When it comes to reaching your audience few things beat personalization. When a salesperson is speaking with a client they make eye contact and use the person’s name. It makes the customer feel more comfortable and it helps build a relationship between them and the salesperson. They like that they are being paid attention to, as if they are more than just a contact on a list.
It works the same way with your digital marketing. If people are going to be forced to look at ads they want to see something that resonates with them. They want to see products they will actually want to purchase or services that are actually relevant to their lives. They even enjoy having emails address them by name, even though deep down they know several thousand other people are getting the same email.
So, what are some effective marketing options for a personalized experience?
Geofencing is location-based targeting that uses GPS-enabled mobile devices to target individuals. With geofencing you can set up a virtual boundary around a location and when a mobile device enters that location ads can be served up on that device.
Basically, you enter your favorite shopping mall and suddenly you have digital ads popping up for a shop within that mall. How did they know you were there? Blame that little back-stabbing snitch in your pocket.
By understanding what locations your audience frequents you are able to get your message in front of them. Feel free to advertise your newest special to your competitors’ customers while they are in your competitors’ locations.
Facebook has a lot of targeting options for their ads. They used to have more, but they’ve had to remove some in order to avoid discrimination on their platform. Also in response to that whole Cambridge Analytica thing.
Facebook is able to target its users because its users are providing a lot of data on themselves, whether they know it or not. Facebook users provide basic information about themselves using the About section on their profiles. Oftentimes they tell Facebook where they live, what hobbies they enjoy, or favorite books — the list goes on and on.
For other information, Facebook is able to make incredibly accurate assumptions about a person based on what they like or engage with. They have enough user data to make some impressive inferences.
For example, let’s say someone just got engaged and wanted to notify all their Facebook friends. Naturally, they hop onto Facebook, switch the relationship status over to ‘Engaged’ and wait for the praise to start flowing.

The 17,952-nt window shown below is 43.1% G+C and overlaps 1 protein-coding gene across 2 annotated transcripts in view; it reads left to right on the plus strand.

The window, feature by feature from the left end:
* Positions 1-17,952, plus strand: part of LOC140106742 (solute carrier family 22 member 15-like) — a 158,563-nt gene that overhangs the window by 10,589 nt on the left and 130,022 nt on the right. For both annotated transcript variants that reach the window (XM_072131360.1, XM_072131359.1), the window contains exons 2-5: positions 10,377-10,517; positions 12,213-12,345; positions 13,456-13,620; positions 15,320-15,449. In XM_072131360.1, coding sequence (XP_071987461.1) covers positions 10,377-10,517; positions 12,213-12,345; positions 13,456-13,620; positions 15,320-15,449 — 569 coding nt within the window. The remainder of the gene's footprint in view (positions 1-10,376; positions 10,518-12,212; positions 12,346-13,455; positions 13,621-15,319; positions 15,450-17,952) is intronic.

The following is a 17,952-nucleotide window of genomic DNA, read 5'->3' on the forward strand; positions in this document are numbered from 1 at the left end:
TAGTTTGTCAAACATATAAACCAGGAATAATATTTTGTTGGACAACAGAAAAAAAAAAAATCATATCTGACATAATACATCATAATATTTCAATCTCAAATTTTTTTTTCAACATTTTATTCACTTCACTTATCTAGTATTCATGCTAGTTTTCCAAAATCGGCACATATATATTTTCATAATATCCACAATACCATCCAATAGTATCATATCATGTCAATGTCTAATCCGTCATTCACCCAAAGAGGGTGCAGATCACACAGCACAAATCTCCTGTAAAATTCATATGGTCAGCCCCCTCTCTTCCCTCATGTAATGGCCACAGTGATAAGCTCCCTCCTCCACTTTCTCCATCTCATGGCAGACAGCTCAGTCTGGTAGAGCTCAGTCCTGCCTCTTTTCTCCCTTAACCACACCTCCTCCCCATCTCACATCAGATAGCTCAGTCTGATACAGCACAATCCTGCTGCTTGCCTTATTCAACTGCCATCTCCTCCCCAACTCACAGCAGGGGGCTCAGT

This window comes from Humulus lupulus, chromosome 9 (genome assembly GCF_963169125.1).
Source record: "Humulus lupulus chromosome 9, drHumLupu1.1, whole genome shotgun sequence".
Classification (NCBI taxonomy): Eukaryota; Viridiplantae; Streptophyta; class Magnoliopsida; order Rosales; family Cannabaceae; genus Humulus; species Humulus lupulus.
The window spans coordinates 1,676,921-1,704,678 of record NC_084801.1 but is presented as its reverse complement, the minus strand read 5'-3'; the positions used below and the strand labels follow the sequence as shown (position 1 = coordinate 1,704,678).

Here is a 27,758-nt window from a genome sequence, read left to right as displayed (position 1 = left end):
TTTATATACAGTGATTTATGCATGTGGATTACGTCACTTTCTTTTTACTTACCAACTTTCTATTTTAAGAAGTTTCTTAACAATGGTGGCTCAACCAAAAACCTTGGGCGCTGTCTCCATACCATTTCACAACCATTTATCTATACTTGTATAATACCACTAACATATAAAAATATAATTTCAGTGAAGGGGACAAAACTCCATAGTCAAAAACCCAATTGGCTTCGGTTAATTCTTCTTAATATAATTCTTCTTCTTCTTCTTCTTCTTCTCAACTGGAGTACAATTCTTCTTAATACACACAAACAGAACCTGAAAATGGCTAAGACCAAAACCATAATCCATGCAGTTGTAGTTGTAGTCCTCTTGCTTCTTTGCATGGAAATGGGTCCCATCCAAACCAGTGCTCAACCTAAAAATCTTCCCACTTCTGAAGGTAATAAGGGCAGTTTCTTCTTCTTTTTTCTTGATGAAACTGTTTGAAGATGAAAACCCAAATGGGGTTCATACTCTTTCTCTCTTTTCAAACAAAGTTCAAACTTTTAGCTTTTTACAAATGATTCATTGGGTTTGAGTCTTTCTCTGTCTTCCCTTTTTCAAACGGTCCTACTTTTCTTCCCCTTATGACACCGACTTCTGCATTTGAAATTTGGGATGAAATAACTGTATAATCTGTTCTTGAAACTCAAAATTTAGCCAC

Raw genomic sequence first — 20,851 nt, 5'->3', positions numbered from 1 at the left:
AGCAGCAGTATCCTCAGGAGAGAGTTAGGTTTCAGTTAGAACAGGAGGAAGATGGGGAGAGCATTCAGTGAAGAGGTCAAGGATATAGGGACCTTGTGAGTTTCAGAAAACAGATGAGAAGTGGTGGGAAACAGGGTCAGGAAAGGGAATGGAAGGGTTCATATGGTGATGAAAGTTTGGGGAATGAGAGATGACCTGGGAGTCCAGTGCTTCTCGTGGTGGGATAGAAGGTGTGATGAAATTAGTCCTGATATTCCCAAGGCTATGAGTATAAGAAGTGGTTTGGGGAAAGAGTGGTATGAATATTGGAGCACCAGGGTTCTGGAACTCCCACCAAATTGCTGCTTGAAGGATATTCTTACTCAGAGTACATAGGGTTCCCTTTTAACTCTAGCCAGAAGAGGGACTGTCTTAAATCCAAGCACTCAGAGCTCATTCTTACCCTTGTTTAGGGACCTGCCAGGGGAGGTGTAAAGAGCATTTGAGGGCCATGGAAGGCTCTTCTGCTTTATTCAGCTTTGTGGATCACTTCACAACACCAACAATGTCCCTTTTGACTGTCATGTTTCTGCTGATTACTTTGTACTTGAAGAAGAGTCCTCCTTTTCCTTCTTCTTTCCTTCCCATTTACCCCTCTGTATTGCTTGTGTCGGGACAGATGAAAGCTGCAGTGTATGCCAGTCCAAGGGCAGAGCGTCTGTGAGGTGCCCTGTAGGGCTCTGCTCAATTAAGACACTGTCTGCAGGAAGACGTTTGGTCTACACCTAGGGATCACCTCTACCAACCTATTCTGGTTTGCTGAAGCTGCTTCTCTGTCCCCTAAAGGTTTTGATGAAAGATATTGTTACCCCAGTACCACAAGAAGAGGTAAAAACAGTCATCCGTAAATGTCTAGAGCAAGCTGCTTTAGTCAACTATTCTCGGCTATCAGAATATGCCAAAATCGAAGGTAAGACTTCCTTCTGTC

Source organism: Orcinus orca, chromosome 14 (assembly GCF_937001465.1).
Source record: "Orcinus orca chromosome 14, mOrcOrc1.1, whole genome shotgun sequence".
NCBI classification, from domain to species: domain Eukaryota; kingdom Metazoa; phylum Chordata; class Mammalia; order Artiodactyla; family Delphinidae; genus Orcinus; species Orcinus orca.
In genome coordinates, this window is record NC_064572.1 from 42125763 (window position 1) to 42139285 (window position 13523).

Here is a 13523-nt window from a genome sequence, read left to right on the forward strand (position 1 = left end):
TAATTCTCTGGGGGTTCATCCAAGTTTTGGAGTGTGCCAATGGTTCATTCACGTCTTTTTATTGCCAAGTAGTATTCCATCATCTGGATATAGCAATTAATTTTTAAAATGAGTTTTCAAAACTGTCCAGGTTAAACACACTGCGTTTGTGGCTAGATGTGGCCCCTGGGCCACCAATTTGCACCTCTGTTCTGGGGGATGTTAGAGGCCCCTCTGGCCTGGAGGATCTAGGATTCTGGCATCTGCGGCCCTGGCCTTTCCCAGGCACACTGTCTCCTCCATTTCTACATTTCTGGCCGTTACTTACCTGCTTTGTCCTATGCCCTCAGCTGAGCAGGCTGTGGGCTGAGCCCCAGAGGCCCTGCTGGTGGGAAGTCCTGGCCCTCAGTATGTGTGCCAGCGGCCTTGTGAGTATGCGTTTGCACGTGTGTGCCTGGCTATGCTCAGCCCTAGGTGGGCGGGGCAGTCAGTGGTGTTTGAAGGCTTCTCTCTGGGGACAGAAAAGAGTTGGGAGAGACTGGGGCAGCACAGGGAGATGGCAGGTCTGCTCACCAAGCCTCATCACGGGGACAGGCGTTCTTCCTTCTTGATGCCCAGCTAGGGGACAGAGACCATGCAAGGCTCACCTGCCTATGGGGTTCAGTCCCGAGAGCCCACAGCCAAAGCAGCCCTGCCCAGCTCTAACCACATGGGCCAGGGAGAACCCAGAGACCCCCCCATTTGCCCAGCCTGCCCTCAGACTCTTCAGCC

Immediately they start receiving all the accolades from relatives, old friends and that one guy they met in college they haven’t spoken to in years but he likes all their statuses anyway.
The next thing they notice is a barrage of ads from wedding reception venues, fitness centers and cake shops.
These organizations have selected people who are engaged as a target — probably along with some demographic and geographic targeting as well. Once this person became a member of that audience, it’s open season for these ads.
Retargeting allows you to target past visitors of your website. This works well when paired with other ad tactics like Search ads.
Once someone lands on your site, and thanks to some code, your ads will begin following that person around as they browse the web. You’ve most likely encountered this yourself when doing some online shopping.
You’ve recently come across the most adorable shoes you’ve ever seen but haven’t been able to convince yourself to make the purchase so you move on and look at other websites. Well wouldn’t you know it, those shoes are following you around trying to get you to buy them.
How do they know?! This is the only time you’ll ever catch us saying this, but you can blame cookies for this one.
When someone visits your site, assuming you have the proper code set up, an anonymous cookie will be placed on their browser, allowing your ads to know who they can show up for.
Retargeting is able to target people who have already shown some interest in your product or service. This makes them a valuable audience for you.
Getting Too Personal
All of these targeting options allow you to narrow in on your audience and make their buying process a little more personal. Of course these tactics can easily become too personal if the targeting is narrow enough that it feels like stalking.
Keep in mind who your audience is and make sure the messaging of your ads are not crossing a line. If someone was recently searching for a weight-loss ideas, it’s best not to hit them with overly-harsh messages about how much weight they need to lose — that’s just rude.
Keep in mind the frequency your ads are showing as well. Being bombarded by ads won’t make someone buy, even if they were recently searching for the product.
There’s a fine line between personalization and creepiness. People want to see messages that are relevant to them but not so relevant it feels like you’re watching their every move. Keep your customer in mind when utilizing these marketing tactics.